A Guide to New Zealand Wine
Ellie Roberts, Sales Team
8 September 2021
New Zealand’s first vines were planted in 1819 but there was not an official record of vine planting until 1836 where the country’s first British resident, James Busby, planted a vineyard near Waitangi and subsequently sold his wine to British troops. However, it took more than 150 years for New Zealanders to discover that their country’s cool, maritime climate was suitable for high-quality wine production.
Wine is now New Zealand’s 8th biggest export although, by world wine standards, it’s a rather small export (one 10th of Australia’s, for context). Vines are now grown up and down the country and nearly span its length – there was an increase of almost 60% between 2007 and 2013 in vines planted.
New Zealand’s wine journey appears to have been the road to success since the early 1900s. Not only was it heavily bolstered by the economy but significant developments were made in quality by the first government viticulturist and the replacement of American hybrids with European vinifera from the 1960s. Perhaps most significantly was the introduction of the first vines to the Marlborough region in 1973, shortly followed by the founding of the official trade body the Wine Institute of New Zealand.
Of course New Zealand hasn’t been without its setbacks including economic troughs in the form of the post-war depression, prohibition and the rapid expansion of vineyards in the 1980s led to a wine surplus and heavy discounting. Qualitatively speaking, the industry has suffered heavily from phylloxera which was first identified in 1895.
New Zealand grows the world’s most southerly grapes and, less significantly, the world’s most easterly, thanks to an adjacent dateline. A parallel is sometimes made between the southern latitudes of New Zealand’s wine regions and those of famous European regions. It is no surprise that the climate varies quite dramatically in the warmer North and the cooler South Islands.
Sauvignon Blanc, the variety for which New Zealand established an international reputation, is the country’s most planted variety (49,488 acres in 2014) with Pinot Noir a distant second (13,761 acres). These are then followed by Chardonnay, Riesling and Pinot Gris. We’re starting to see far more other varieties found in New Zealand which we would have struggled to find several years ago, namely Syrah, Gewürztraminer, Cabernet Sauvignon, Malbec, and Cabernet Franc. A proportion of Chardonnay and Pinot Noir are used in the country’s growing sparkling wine market, many of which are made using the traditional Champagne method.
It is no surprise that Marlborough in the South Island is by far the country’s biggest wine region with Sauvignon Blanc being Marlborough’s best-known and most planted variety. These are pungent, aromatic wines that scream of gooseberry. Sauvignon Blanc accounts for more than 80% of the country’s exports while Marlborough has nearly 90% of the country’s vines. From Marlborough, we have long been fans of Greywacke and Cloudy Bay (to name a few).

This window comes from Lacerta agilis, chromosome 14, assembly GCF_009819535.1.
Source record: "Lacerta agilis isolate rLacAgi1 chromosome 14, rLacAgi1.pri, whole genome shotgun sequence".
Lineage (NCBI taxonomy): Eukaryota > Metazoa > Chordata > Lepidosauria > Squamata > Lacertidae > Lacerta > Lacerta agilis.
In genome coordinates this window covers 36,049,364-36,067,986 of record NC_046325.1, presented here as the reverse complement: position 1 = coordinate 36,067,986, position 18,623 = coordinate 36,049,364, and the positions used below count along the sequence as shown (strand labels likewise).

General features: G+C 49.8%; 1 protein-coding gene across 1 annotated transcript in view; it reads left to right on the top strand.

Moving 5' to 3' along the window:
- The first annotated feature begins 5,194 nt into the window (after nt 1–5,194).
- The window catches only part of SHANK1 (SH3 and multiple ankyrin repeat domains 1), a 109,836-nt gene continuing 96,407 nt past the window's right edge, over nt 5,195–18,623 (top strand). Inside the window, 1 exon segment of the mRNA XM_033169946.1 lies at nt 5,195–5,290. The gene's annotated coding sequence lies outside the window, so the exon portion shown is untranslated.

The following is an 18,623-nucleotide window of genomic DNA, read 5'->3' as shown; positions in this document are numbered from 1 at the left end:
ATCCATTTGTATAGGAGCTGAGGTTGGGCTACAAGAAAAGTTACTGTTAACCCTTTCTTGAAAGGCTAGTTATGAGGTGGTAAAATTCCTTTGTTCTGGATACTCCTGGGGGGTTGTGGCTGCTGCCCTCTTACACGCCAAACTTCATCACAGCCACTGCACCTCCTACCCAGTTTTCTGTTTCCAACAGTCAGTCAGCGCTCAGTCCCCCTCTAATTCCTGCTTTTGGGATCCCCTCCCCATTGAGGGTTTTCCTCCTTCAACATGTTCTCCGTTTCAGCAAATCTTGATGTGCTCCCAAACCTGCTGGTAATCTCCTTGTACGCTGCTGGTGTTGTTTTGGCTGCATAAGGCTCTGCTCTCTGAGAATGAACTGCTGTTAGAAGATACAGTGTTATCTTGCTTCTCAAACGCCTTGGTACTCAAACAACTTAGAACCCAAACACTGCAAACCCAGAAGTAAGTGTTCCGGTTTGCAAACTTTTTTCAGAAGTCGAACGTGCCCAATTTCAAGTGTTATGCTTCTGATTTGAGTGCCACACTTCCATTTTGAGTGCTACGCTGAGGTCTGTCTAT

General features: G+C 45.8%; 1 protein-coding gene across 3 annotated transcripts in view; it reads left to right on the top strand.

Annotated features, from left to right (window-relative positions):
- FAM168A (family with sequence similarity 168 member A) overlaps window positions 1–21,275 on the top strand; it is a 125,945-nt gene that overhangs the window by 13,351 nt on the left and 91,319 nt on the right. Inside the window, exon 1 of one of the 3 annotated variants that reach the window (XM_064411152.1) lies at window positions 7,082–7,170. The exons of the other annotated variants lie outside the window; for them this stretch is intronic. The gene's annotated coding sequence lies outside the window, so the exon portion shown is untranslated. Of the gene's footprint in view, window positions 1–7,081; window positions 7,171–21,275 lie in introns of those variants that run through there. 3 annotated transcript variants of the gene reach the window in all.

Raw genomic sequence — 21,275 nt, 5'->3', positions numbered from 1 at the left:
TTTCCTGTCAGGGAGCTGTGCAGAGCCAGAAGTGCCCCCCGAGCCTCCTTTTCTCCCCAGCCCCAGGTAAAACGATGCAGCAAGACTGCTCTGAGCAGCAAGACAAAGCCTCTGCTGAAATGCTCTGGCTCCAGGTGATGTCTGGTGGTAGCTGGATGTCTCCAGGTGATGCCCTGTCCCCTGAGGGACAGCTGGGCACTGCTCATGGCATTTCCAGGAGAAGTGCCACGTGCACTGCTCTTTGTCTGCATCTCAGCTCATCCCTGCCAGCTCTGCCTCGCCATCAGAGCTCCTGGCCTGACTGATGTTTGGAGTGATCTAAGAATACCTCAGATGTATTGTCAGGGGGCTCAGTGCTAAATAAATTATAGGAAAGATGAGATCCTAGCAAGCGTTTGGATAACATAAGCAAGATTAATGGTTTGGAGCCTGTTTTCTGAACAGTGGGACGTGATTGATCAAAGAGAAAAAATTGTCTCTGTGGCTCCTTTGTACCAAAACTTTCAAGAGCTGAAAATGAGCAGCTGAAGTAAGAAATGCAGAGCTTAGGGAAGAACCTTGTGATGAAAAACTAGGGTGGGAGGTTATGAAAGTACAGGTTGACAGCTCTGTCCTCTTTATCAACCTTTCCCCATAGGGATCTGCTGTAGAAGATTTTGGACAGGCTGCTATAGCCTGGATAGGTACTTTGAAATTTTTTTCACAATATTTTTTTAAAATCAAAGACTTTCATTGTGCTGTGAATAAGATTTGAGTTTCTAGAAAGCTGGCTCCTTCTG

Hawke’s Bay situated on the east coast of the North Island frequently records the country’s highest sunshine hours. Chardonnay and Merlot are the most planted varietals. Hawke’s Bay soils are ideal for the production of high-quality Syrah, Merlot, and Cabernet Sauvignon. They have intense berry and cassis flavours, often with a gently herbaceous reminder of their moderately cool climate origin. One of the best growing regions has been named Gimblett Gravels. Notable wine makers from the region are Te Mata, Vidal, Trinity Hill and Craggy Range.
Central Otago grows the world’s most southerly vines and is heavily reliant on its production of Pinot Noir. It is New Zealand’s only wine region with a continental climate, providing greater diurnal and seasonal temperature variability than any other. It is undoubtedly that Otago’s Pinot Noirs have helped bolster New Zealand up the fine wine chain. We’re huge fans of several Central Otago producers – namely Felton Road and Akitu. Learn more about Akitu from Andrew Donaldson, founder of Akitu Vineyards here.
Other regions of note are Gisborne in the North Island who heavily focus on Chardonnay and can also claim Gewürztraminer’s introduction to the country. Nelson and Waipara in the South Island, and Wairarapa including Martinborough in the north.
With such a broad range of grape varieties and terroir, there is so much to explore from New Zealand…